|I got ninety-nine problems but this ain’t one…|
As a bicycle mechanic and now a sailboat owner, I’ll let you in on a little secret – lightweight is a scam. ‘Weighs only XX grams’ ‘Engineered for performance’ ‘Excellent strength-to-weight ratio’ ‘Super-light, all-composite design’ – these are the buzzwords used by a marketing industry so effective that against all evidence it has us convinced that these high-intensity phrases will equate to a real-world improvement for the average consumer. Take, for instance, this item selected at random from West Marine:
‘The ultimate, next-generation, high-performance [item] incorporate unique innovations including radically new [part], super light, all-composite materials, innovative new [part] and a sleek design for the highest strength to weight ratio available.’
Heady stuff, huh? Now, let me ask you a couple questions:
Do you often find yourself locked in a head-to-head battle for the first place finish?
Are you taking off on that ’round-the-world single-hander soon?
Do you find yourself constantly adjusting those running backstays (and actually gaining any speed from it)?
See where I’m going with this? Unless you’re a professional, you just don’t need this expensive high-tech stuff. In most cases you’ll be equally well served, and at a fraction of the price, with previous-generation kit, gear that, incidentally, is time-tested.
|Ok, these guys can probably use all that high-tech kit to full effect… Photo: Oracle Team USA|
Which brings us to the other side of this marketing buzzword- though the sailing industry is better about this than some, ‘lightweight’ often also means weaker and more failure-prone. The strength-to-weight ratio is just that- a ratio, and though new materials change the game a bit a reduction in weight still usually means a reduction in strength and therefore in working life.
(For the record this applies to carbon-fiber racing bikes as well, which are rarely worth their price tags. Well unless you’re going to take it on your round-the-world single-handed cruise, in which case the weakness of the carbon fiber might be made up for by its corrosion resistance.)
Conversely, an increase in weight very often means an increase in strength, in useful life, and in what I might call the cost-to-weight ratio if I were a marketing department. Which is why heavy-duty is one of my personal ‘buzzwords.’ So let me tell you what I like to see in boat equipment. Actually, let me show you, since what I like to see is usually so low-tech that I can actually afford it.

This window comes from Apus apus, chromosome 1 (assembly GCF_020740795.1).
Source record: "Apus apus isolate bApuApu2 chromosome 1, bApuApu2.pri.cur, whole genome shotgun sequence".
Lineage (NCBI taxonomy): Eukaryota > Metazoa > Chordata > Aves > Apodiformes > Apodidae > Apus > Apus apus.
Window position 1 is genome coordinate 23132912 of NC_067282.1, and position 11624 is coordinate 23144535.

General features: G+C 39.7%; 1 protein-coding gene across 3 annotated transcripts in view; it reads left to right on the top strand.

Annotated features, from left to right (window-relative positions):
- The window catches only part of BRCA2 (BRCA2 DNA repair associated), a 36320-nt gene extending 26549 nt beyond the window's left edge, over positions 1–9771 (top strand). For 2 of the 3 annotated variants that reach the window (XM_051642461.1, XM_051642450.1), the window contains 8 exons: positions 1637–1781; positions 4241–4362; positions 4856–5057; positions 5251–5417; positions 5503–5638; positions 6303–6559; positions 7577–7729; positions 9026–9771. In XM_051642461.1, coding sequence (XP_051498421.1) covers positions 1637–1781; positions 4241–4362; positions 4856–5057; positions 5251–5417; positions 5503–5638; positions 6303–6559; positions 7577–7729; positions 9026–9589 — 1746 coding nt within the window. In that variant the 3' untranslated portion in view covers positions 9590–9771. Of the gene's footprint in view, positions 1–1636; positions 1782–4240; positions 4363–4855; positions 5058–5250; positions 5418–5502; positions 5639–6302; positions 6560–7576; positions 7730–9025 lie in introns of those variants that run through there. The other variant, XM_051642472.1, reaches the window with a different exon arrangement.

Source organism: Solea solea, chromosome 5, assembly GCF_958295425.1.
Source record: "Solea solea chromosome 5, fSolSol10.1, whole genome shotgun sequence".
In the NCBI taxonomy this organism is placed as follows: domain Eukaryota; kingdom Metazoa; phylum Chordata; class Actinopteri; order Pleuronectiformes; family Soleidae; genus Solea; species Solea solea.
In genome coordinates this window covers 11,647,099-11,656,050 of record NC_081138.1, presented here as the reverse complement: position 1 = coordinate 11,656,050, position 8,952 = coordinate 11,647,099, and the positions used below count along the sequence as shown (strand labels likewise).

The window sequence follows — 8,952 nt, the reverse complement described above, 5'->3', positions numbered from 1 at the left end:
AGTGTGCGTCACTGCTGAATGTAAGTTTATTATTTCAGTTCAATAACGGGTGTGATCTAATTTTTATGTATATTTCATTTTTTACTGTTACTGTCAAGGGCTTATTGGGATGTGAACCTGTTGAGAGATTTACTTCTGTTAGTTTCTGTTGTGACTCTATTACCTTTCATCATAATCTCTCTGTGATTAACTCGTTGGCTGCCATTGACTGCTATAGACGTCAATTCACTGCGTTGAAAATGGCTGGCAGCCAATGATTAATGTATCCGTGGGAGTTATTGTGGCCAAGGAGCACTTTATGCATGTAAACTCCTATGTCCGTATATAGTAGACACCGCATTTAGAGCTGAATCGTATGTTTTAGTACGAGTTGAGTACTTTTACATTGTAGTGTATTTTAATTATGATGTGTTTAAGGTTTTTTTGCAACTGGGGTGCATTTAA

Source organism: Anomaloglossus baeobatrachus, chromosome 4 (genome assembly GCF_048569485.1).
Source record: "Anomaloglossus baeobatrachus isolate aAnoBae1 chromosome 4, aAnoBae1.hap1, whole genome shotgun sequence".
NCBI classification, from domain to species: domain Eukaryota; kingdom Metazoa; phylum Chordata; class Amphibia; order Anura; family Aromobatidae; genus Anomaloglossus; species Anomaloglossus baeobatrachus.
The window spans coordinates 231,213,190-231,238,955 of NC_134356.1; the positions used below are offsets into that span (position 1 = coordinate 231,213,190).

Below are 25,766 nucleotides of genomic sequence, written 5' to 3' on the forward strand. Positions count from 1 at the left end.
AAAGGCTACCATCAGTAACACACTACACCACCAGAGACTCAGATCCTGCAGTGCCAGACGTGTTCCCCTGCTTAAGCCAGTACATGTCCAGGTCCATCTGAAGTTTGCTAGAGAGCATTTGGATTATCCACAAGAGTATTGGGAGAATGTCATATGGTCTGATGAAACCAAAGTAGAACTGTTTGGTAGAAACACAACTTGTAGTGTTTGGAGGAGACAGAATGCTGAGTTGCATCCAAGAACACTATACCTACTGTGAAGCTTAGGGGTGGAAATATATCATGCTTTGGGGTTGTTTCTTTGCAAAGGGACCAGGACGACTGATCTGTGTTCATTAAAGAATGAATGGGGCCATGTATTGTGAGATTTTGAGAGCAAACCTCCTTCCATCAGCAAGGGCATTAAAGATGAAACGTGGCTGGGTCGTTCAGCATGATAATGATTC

Here we are re-installing my headstay attachment point (what do you call a chainplate that isn’t a plate?):
|That’s one solid piece of cast bronze. Decidedly not lightweight.|
|They’re 316 stainless steel 2″x18″x.25″. Way oversized for the boat.|
My bow fitting, with anchor roller:
|Bow platform is heavy oak, two inches thick|
|And the anchor roller is solid stainless, salvaged from a damaged fitting in the yard’s scrap pile and modified|
Oh, and the winches?
|Not an ounce of plastic in that assembly!|
Then there is the rest of the boat- spars, running rigging and associated tackle, sails, ect. Though I replaced a handful of things just about every bit of my boat is technology at least thirty years old, built back when marketing had more to do with reliability and working life than being on the cutting edge of high-tech. As a result it all still functions today. The only exception to this rule is my Dyneema standing rigging. Due to the action of the mast as a lever aloft is actually the one place where I’ll accept that weight savings may have a noticeable effect for the recreational sailor, though this is not really why I went with my Dynex Dux rigging.
So that’s me. Now ok, not everyone wants a 10,000 pound boat that spends most of its time waddling along at four knots. I suppose I can understand that… You could also point out that overbuilding one peiece of a system (ie. my chainplates) doesn’t really increase the strength of the whole system, which is also true, except that I’m not a structural engineer and so I like to play it safe with the bits I built myself.
Regardless, I go crazy when I see all this scam marketing aimed at the recreational sailor (or cyclist, or whatever market has most recently been subjected to a carbon-fiber hostile takeover). Central to these marketing strategies is the deeply flawed idea that what the every(wo)man really needs to ‘improve performance’ is gear designed for professional racers. Thing is, in real-life ninety-percent of this over-hyped gear isn’t going to do a thing for the people buying it (that’s a statistic straight from Pat Schulte’s data-collection agency) . It may not be quite as ‘radically next-generation’ but if we’re honest with ourselves most of us will get more of a ‘performance boost’ out of book on sail trim than some jaw-droppingly expensive bit of gear designed for the Volvo Ocean Race. But if we were all pulling out library cards instead of credit cards where would that leave the marketing departments?
See my Index of DIY and How-to Posts
This article was syndicated from Safe At Harbour But Meant For The Sea: DIY Sailing with Paul Calder